Symptoms of Prediabetes

About 96 million (1 in 3) adults in the United States have prediabetes. While prediabetes is extremely common, it is a serious health condition that can develop into type 2 diabetes if left untreated. If you think you could have this condition, you might be wondering: What are the warning signs of prediabetes, and is it reversible?

Fortunately, knowing the warning signs can lead to an early diagnosis and reduce the risk of developing type 2 diabetes down the road. Continue reading to learn more about prediabetes, the warning signs, and lifestyle changes that can help reverse it.

What Is Prediabetes?

Prediabetes occurs when blood sugar levels are higher than normal but do not require a type 2 diabetes diagnosis. As a result, people with prediabetes are more likely to develop diabetes if their blood sugar gets too high. High glucose levels associated with prediabetes can also start damaging your blood vessels, heart, and kidneys.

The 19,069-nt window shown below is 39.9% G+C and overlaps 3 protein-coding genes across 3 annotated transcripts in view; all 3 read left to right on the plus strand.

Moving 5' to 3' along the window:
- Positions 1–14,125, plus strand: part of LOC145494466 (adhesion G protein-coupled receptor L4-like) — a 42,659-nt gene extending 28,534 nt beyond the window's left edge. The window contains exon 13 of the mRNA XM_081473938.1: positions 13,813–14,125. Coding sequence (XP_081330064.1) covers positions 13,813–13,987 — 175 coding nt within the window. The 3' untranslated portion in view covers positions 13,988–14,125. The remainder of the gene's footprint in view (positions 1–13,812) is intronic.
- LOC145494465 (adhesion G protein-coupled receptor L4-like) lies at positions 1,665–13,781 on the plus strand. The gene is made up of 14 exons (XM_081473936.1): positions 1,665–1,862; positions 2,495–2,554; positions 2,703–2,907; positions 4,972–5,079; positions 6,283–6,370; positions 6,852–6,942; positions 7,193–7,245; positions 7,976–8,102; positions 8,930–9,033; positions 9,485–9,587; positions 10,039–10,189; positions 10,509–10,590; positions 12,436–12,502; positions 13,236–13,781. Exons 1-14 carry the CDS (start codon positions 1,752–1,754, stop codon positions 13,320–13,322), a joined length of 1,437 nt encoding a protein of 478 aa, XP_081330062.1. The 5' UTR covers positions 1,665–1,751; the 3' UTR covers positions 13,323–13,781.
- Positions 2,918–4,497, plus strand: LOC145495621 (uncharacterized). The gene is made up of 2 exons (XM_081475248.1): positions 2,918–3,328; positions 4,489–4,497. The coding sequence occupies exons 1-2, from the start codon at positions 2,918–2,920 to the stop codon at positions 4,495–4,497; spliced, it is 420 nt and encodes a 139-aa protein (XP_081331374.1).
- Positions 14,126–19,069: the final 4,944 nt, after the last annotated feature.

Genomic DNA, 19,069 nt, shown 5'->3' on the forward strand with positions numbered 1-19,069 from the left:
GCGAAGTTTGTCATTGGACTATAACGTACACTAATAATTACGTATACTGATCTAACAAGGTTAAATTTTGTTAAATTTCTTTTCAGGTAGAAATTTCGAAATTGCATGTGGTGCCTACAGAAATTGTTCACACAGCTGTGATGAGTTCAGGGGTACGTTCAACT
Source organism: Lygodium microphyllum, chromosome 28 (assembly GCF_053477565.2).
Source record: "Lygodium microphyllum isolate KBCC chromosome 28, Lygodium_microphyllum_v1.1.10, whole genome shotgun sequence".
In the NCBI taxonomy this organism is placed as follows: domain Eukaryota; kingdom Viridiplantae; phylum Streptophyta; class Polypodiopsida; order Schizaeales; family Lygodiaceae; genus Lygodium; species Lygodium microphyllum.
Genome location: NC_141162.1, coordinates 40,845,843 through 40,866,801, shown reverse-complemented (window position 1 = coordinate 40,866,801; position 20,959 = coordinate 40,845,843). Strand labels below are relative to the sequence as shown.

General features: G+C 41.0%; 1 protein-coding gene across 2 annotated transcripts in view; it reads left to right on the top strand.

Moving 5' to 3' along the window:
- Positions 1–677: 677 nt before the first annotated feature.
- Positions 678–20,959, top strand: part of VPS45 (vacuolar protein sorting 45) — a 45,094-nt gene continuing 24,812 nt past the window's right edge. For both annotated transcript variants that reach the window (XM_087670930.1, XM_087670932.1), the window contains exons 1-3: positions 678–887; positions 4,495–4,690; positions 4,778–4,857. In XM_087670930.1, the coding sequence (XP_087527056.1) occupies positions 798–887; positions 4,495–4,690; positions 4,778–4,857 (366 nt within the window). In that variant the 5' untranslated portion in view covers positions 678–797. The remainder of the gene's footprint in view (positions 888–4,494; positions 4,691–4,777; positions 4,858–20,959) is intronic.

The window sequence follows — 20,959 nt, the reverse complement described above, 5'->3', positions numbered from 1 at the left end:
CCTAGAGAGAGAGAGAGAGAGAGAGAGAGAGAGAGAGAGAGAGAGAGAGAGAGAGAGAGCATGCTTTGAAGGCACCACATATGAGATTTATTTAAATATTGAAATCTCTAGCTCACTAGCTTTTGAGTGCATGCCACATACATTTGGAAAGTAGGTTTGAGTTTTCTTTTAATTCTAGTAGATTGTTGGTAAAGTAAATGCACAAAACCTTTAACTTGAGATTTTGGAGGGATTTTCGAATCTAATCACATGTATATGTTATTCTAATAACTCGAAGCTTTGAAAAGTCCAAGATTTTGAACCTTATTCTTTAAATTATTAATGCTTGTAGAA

A healthcare provider may diagnose you with prediabetes if you have:

  • A hemoglobin A1c test result between 5.7% and 6.4%
  • A fasting blood glucose test result between 100 and 125 mg/dL
  • An oral glucose tolerance test (OGTT) between 140 and 199 mg/dL two hours after starting the test

In a person who doesn’t have prediabetes, sugar from food enters the bloodstream during the digestion process. The pancreas then makes insulin, which circulates through the blood and allows sugar to enter the cells, lowering blood sugar levels.

If you have prediabetes, the process doesn’t work the same way. Instead, the pancreas either doesn’t make enough insulin, or the cells become resistant to it (insulin resistance). As a result, the sugar in your body doesn’t provide enough fuel for the cells and builds up in the bloodstream, causing high blood sugar.

Receiving a prediabetes diagnosis doesn’t mean that developing diabetes is inevitable. It just means that you have to watch out for the warning signs and take steps to keep your blood sugar levels in check.

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